We note in passing that although the district court's order predates our opinion in Davidson, DSH's court commitment policy equally requires a pre-deprivation hearing under Parratt and Hudson
In rejecting Feeney's assertion of absolute immunity, the district court noted that as director of DSH, Feeney was an executive entitled only to qualified immunity under Harlow. At 19 n. 11. In Mitchell v. Forsyth, --- U.S. ----, 105 S.Ct. 2806, 86 L.Ed.2d 411 (1985), the Supreme Court refined Harlow's discussion of the governmental functions afforded absolute immunity. Forsyth, --- U.S. at ----, 105 S.Ct. 2812-14. Both Harlow and Forsyth teach that absolute immunity is a "functional immunity," related to the particular functions performed by the office rather than the broad characterization of the office as executive or ministerial. Forsyth, --- U.S. at ----, 105 S.Ct. at 2812; Harlow, 457 U.S. at 807, 102 S.Ct. at 2732
Although Harlow involved a Bivens -type constitutional tort claim, Bivens v. Six Unknown Named Agents of Federal Bureau of Narcotics, 403 U.S. 388, 91 S.Ct. 1999, 29 L.Ed.2d 619 (1971), the elements of immunity for state officials sued under section 1983 and federal officials sued in a Bivens -type action are identical. See Harlow, 457 U.S. at 818 n. 30, 102 S.Ct. at 2738 n. 30 (quoting Butz v. Economou, 438 U.S. 478, 504, 98 S.Ct. 2894, 2909, 57 L.Ed.2d 895 (1978))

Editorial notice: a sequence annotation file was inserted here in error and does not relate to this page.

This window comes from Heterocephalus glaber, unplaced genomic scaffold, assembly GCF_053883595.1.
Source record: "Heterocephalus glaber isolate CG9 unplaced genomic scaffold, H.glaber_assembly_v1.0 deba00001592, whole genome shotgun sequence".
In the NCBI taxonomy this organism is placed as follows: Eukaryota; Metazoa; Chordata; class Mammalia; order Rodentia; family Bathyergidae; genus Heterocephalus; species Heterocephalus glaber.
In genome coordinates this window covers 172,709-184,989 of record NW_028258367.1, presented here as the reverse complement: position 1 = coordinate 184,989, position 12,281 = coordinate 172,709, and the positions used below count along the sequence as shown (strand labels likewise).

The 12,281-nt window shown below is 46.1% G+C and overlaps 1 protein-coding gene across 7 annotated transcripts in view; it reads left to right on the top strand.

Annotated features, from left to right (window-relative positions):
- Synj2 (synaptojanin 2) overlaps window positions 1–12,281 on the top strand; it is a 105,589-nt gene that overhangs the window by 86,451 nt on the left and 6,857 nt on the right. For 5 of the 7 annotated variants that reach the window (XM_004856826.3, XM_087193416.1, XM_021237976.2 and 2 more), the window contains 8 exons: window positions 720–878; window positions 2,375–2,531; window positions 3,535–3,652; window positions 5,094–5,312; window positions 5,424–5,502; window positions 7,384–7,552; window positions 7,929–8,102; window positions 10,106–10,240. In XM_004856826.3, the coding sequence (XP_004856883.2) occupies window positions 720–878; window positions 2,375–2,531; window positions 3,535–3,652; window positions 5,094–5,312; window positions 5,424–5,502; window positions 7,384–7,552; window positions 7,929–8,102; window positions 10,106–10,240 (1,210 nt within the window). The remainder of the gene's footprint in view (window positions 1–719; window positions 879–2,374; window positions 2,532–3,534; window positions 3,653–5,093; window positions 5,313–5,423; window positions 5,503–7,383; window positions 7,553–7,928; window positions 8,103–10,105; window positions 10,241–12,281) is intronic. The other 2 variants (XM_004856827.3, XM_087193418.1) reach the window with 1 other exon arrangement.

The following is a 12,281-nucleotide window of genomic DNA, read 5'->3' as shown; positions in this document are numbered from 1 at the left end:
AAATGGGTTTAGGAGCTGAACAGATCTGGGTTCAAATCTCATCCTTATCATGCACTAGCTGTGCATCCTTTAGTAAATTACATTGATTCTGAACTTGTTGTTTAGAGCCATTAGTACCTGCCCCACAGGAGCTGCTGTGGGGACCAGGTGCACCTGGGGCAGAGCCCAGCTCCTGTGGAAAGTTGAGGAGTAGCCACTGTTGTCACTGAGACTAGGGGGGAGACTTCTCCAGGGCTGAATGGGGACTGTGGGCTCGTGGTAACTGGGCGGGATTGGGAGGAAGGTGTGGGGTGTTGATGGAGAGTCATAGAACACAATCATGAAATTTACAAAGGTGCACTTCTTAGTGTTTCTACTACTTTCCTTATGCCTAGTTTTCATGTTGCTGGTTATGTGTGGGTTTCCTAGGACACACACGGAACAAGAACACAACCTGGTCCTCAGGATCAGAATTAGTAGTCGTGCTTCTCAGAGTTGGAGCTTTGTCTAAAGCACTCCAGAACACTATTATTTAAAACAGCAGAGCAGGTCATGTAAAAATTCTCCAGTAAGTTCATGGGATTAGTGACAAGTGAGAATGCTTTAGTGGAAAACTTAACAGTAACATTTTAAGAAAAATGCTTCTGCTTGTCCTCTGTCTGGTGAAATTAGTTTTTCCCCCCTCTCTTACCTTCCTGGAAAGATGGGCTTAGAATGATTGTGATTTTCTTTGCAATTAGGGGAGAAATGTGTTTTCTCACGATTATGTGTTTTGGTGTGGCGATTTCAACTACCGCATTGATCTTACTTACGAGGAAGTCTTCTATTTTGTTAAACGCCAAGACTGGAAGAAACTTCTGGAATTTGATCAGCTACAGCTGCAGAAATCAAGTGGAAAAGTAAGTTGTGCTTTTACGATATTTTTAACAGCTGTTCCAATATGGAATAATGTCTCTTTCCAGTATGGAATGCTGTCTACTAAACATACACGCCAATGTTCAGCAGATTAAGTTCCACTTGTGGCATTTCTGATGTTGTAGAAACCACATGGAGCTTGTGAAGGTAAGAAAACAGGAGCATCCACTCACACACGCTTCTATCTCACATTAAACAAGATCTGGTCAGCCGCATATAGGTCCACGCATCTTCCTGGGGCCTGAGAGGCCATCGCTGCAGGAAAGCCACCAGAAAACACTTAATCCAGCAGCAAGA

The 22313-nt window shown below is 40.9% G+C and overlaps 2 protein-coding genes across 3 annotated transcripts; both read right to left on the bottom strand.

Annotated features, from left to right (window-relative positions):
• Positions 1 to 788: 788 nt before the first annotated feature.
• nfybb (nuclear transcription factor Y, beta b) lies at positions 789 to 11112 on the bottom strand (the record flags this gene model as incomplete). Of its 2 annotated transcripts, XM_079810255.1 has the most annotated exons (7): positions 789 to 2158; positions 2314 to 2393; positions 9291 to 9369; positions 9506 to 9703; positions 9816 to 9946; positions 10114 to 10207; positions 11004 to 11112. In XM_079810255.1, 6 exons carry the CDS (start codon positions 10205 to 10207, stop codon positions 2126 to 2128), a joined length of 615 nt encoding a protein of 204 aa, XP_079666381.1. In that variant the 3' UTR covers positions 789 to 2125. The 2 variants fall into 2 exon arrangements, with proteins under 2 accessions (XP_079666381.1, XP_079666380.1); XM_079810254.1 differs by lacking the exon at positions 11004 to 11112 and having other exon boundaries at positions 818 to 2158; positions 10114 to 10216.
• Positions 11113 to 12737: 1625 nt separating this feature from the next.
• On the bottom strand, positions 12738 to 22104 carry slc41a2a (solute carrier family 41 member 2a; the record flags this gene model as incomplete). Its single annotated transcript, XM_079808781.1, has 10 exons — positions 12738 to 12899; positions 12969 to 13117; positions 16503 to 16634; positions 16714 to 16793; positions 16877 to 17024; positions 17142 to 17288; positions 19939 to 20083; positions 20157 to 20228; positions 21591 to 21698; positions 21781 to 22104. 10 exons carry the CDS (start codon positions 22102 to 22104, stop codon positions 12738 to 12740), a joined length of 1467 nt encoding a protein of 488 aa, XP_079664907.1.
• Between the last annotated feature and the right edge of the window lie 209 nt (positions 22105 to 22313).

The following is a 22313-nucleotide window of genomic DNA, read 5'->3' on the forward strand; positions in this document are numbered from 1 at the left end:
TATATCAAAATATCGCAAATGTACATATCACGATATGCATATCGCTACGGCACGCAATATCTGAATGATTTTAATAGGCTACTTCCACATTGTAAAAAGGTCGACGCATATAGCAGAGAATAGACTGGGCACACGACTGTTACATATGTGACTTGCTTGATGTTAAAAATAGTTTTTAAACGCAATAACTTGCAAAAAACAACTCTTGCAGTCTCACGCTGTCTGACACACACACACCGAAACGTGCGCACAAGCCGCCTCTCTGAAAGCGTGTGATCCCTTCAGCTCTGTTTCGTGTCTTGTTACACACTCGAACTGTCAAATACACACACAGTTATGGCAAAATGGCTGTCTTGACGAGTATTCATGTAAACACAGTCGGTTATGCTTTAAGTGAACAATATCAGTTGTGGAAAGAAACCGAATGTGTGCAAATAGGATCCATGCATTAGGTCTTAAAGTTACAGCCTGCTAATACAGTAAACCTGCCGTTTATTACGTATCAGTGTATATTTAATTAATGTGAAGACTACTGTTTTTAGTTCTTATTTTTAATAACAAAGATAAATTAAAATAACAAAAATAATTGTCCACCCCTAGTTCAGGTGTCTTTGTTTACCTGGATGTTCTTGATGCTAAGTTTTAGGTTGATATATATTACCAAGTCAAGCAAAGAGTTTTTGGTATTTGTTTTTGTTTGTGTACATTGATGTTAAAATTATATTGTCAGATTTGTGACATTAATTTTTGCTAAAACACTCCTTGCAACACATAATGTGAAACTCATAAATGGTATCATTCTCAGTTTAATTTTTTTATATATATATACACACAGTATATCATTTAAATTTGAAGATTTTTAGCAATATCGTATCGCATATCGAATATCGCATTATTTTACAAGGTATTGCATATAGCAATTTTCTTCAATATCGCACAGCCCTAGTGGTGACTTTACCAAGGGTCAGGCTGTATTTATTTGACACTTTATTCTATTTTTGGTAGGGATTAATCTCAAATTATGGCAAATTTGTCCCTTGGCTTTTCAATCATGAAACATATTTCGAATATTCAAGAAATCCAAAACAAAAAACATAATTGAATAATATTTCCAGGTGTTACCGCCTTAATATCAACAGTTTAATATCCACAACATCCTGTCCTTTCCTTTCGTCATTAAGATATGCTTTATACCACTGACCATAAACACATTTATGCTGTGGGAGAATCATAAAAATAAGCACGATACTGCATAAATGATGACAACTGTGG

The district court also rejected appellant's claim that Feeney violated a liberty interest created by the Delaware Involuntary Commitment Act. Although not presented as an issue for review, appellant's brief suggests that the Act's procedures create a federally protected liberty interest and that Feeney's failure to follow them deprived Hicks of due process